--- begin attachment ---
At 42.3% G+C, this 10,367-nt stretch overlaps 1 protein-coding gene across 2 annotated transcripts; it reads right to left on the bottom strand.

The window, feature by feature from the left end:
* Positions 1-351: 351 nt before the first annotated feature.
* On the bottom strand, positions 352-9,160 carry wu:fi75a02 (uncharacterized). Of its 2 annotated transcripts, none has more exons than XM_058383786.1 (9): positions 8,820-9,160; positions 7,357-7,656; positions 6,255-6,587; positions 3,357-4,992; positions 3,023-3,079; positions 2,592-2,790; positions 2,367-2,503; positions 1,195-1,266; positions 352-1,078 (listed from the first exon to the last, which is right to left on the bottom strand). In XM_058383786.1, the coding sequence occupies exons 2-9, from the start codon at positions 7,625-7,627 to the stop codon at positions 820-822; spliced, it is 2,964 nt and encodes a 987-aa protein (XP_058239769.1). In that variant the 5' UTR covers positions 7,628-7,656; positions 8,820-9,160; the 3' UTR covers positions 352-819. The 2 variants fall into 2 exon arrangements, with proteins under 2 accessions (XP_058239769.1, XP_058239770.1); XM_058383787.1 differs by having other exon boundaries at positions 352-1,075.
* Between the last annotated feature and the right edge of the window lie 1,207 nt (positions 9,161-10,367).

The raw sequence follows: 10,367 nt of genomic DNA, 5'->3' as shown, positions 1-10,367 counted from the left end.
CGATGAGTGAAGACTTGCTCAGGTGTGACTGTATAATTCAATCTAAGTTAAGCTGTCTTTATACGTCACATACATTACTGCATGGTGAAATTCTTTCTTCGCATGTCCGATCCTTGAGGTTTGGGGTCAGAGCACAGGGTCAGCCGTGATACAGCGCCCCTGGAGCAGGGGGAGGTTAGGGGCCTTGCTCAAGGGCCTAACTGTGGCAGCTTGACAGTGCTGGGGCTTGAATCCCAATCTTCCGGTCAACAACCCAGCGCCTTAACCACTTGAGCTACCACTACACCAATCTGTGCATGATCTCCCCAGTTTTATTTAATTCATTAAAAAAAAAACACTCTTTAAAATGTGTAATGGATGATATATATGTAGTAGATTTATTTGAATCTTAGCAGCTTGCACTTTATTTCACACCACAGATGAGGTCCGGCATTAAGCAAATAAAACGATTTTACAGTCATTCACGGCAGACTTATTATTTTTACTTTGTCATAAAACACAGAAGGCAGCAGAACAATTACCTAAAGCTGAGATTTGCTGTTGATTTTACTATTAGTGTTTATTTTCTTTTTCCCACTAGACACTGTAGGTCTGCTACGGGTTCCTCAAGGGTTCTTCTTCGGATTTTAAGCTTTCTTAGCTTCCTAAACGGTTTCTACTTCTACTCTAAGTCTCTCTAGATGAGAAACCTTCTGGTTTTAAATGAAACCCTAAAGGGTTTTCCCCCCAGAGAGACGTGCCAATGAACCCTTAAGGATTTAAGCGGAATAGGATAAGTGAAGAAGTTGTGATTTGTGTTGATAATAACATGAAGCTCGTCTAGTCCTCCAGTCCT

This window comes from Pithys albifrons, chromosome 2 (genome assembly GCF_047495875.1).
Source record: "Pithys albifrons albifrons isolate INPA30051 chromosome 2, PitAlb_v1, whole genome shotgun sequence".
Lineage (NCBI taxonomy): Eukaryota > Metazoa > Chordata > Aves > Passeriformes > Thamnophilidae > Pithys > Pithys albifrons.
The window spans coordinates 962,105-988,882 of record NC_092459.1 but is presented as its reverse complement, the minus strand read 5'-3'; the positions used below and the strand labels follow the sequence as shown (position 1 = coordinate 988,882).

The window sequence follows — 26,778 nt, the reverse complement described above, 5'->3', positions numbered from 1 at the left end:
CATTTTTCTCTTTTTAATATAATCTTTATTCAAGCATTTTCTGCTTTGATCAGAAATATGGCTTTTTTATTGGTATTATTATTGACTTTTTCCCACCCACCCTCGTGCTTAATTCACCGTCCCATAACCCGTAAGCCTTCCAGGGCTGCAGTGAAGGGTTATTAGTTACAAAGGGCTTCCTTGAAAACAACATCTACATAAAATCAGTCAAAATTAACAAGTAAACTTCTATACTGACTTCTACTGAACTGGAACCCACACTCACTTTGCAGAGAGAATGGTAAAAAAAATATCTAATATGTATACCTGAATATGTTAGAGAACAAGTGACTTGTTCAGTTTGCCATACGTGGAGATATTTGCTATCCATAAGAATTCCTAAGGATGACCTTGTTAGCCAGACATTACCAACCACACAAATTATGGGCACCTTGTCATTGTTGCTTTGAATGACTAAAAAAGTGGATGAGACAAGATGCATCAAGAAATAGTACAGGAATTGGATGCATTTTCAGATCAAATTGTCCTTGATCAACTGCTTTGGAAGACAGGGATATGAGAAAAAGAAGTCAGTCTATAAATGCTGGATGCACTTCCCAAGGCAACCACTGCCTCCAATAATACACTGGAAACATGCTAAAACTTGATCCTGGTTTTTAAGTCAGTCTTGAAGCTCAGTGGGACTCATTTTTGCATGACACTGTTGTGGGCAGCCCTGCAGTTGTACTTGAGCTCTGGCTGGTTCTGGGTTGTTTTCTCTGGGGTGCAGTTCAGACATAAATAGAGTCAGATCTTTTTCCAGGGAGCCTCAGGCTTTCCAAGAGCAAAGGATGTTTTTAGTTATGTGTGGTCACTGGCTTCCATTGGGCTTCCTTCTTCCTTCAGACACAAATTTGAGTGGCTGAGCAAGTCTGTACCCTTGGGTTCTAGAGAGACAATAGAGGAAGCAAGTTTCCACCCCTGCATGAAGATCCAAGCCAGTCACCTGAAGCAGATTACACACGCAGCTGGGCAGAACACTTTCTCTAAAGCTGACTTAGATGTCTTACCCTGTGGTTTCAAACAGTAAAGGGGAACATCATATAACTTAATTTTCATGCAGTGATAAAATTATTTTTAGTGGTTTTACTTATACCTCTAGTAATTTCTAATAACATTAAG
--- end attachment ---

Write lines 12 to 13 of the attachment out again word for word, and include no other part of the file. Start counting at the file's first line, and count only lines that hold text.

The window sequence follows — 26,778 nt, the reverse complement described above, 5'->3', positions numbered from 1 at the left end:
CATTTTTCTCTTTTTAATATAATCTTTATTCAAGCATTTTCTGCTTTGATCAGAAATATGGCTTTTTTATTGGTATTATTATTGACTTTTTCCCACCCACCCTCGTGCTTAATTCACCGTCCCATAACCCGTAAGCCTTCCAGGGCTGCAGTGAAGGGTTATTAGTTACAAAGGGCTTCCTTGAAAACAACATCTACATAAAATCAGTCAAAATTAACAAGTAAACTTCTATACTGACTTCTACTGAACTGGAACCCACACTCACTTTGCAGAGAGAATGGTAAAAAAAATATCTAATATGTATACCTGAATATGTTAGAGAACAAGTGACTTGTTCAGTTTGCCATACGTGGAGATATTTGCTATCCATAAGAATTCCTAAGGATGACCTTGTTAGCCAGACATTACCAACCACACAAATTATGGGCACCTTGTCATTGTTGCTTTGAATGACTAAAAAAGTGGATGAGACAAGATGCATCAAGAAATAGTACAGGAATTGGATGCATTTTCAGATCAAATTGTCCTTGATCAACTGCTTTGGAAGACAGGGATATGAGAAAAAGAAGTCAGTCTATAAATGCTGGATGCACTTCCCAAGGCAACCACTGCCTCCAATAATACACTGGAAACATGCTAAAACTTGATCCTGGTTTTTAAGTCAGTCTTGAAGCTCAGTGGGACTCATTTTTGCATGACACTGTTGTGGGCAGCCCTGCAGTTGTACTTGAGCTCTGGCTGGTTCTGGGTTGTTTTCTCTGGGGTGCAGTTCAGACATAAATAGAGTCAGATCTTTTTCCAGGGAGCCTCAGGCTTTCCAAGAGCAAAGGATGTTTTTAGTTATGTGTGGTCACTGGCTTCCATTGGGCTTCCTTCTTCCTTCAGACACAAATTTGAGTGGCTGAGCAAGTCTGTACCCTTGGGTTCTAGAGAGACAATAGAGGAAGCAAGTTTCCACCCCTGCATGAAGATCCAAGCCAGTCACCTGAAGCAGATTACACACGCAGCTGGGCAGAACACTTTCTCTAAAGCTGACTTAGATGTCTTACCCTGTGGTTTCAAACAGTAAAGGGGAACATCATATAACTTAATTTTCATGCAGTGATAAAATTATTTTTAGTGGTTTTACTTATACCTCTAGTAATTTCTAATAACATTAAG